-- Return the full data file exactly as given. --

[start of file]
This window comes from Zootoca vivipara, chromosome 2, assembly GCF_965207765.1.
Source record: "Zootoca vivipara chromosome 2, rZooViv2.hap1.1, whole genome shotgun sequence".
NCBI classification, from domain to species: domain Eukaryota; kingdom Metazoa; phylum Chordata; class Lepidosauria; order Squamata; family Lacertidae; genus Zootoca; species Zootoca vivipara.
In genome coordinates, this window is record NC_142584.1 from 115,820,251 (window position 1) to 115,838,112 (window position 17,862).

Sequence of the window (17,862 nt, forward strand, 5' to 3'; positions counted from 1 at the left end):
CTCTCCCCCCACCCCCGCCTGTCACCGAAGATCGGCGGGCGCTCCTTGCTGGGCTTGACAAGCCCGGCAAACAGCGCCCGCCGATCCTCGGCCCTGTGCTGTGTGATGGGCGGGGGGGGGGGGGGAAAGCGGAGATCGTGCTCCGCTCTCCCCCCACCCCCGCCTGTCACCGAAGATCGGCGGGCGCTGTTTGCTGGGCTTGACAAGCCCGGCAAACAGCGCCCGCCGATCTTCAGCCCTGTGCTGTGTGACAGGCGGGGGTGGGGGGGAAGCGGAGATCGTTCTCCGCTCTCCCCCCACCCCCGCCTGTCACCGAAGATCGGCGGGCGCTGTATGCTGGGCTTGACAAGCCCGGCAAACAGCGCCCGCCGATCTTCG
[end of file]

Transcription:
This window comes from Zootoca vivipara, chromosome 2, assembly GCF_965207765.1.
Source record: "Zootoca vivipara chromosome 2, rZooViv2.hap1.1, whole genome shotgun sequence".
NCBI classification, from domain to species: domain Eukaryota; kingdom Metazoa; phylum Chordata; class Lepidosauria; order Squamata; family Lacertidae; genus Zootoca; species Zootoca vivipara.
In genome coordinates, this window is record NC_142584.1 from 115,820,251 (window position 1) to 115,838,112 (window position 17,862).

Sequence of the window (17,862 nt, forward strand, 5' to 3'; positions counted from 1 at the left end):
CTCTCCCCCCACCCCCGCCTGTCACCGAAGATCGGCGGGCGCTCCTTGCTGGGCTTGACAAGCCCGGCAAACAGCGCCCGCCGATCCTCGGCCCTGTGCTGTGTGATGGGCGGGGGGGGGGGGGGAAAGCGGAGATCGTGCTCCGCTCTCCCCCCACCCCCGCCTGTCACCGAAGATCGGCGGGCGCTGTTTGCTGGGCTTGACAAGCCCGGCAAACAGCGCCCGCCGATCTTCAGCCCTGTGCTGTGTGACAGGCGGGGGTGGGGGGGAAGCGGAGATCGTTCTCCGCTCTCCCCCCACCCCCGCCTGTCACCGAAGATCGGCGGGCGCTGTATGCTGGGCTTGACAAGCCCGGCAAACAGCGCCCGCCGATCTTCG